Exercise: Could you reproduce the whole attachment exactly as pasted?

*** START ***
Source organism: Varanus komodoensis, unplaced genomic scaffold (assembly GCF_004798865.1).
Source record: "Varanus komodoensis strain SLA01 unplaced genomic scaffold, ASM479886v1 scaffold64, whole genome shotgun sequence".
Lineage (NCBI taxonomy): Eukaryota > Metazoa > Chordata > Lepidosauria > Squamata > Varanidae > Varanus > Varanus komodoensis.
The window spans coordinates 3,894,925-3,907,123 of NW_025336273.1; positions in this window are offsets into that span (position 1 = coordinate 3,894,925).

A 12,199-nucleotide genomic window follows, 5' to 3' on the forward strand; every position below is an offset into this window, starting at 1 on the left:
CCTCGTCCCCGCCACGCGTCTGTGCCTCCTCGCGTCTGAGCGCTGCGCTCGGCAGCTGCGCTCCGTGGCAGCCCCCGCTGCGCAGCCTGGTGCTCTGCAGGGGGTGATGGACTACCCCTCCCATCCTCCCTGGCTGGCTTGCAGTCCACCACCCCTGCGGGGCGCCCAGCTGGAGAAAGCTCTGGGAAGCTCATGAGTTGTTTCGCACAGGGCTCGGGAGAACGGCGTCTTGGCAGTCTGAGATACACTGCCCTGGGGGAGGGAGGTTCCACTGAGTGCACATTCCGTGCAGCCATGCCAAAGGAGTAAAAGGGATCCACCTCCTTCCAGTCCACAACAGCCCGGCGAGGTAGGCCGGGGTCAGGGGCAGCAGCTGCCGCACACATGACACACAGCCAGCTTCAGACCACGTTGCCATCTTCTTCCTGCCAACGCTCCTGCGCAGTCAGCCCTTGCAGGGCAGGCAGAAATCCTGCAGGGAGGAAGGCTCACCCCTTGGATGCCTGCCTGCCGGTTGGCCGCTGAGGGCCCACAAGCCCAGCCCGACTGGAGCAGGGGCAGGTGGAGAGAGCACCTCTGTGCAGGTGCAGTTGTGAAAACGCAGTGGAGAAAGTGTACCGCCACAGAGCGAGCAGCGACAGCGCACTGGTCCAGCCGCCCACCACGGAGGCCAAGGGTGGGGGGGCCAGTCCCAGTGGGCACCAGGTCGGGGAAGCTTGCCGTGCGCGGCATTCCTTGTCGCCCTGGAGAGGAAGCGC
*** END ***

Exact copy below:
Source organism: Varanus komodoensis, unplaced genomic scaffold (assembly GCF_004798865.1).
Source record: "Varanus komodoensis strain SLA01 unplaced genomic scaffold, ASM479886v1 scaffold64, whole genome shotgun sequence".
Lineage (NCBI taxonomy): Eukaryota > Metazoa > Chordata > Lepidosauria > Squamata > Varanidae > Varanus > Varanus komodoensis.
The window spans coordinates 3,894,925-3,907,123 of NW_025336273.1; positions in this window are offsets into that span (position 1 = coordinate 3,894,925).

A 12,199-nucleotide genomic window follows, 5' to 3' on the forward strand; every position below is an offset into this window, starting at 1 on the left:
CCTCGTCCCCGCCACGCGTCTGTGCCTCCTCGCGTCTGAGCGCTGCGCTCGGCAGCTGCGCTCCGTGGCAGCCCCCGCTGCGCAGCCTGGTGCTCTGCAGGGGGTGATGGACTACCCCTCCCATCCTCCCTGGCTGGCTTGCAGTCCACCACCCCTGCGGGGCGCCCAGCTGGAGAAAGCTCTGGGAAGCTCATGAGTTGTTTCGCACAGGGCTCGGGAGAACGGCGTCTTGGCAGTCTGAGATACACTGCCCTGGGGGAGGGAGGTTCCACTGAGTGCACATTCCGTGCAGCCATGCCAAAGGAGTAAAAGGGATCCACCTCCTTCCAGTCCACAACAGCCCGGCGAGGTAGGCCGGGGTCAGGGGCAGCAGCTGCCGCACACATGACACACAGCCAGCTTCAGACCACGTTGCCATCTTCTTCCTGCCAACGCTCCTGCGCAGTCAGCCCTTGCAGGGCAGGCAGAAATCCTGCAGGGAGGAAGGCTCACCCCTTGGATGCCTGCCTGCCGGTTGGCCGCTGAGGGCCCACAAGCCCAGCCCGACTGGAGCAGGGGCAGGTGGAGAGAGCACCTCTGTGCAGGTGCAGTTGTGAAAACGCAGTGGAGAAAGTGTACCGCCACAGAGCGAGCAGCGACAGCGCACTGGTCCAGCCGCCCACCACGGAGGCCAAGGGTGGGGGGGCCAGTCCCAGTGGGCACCAGGTCGGGGAAGCTTGCCGTGCGCGGCATTCCTTGTCGCCCTGGAGAGGAAGCGC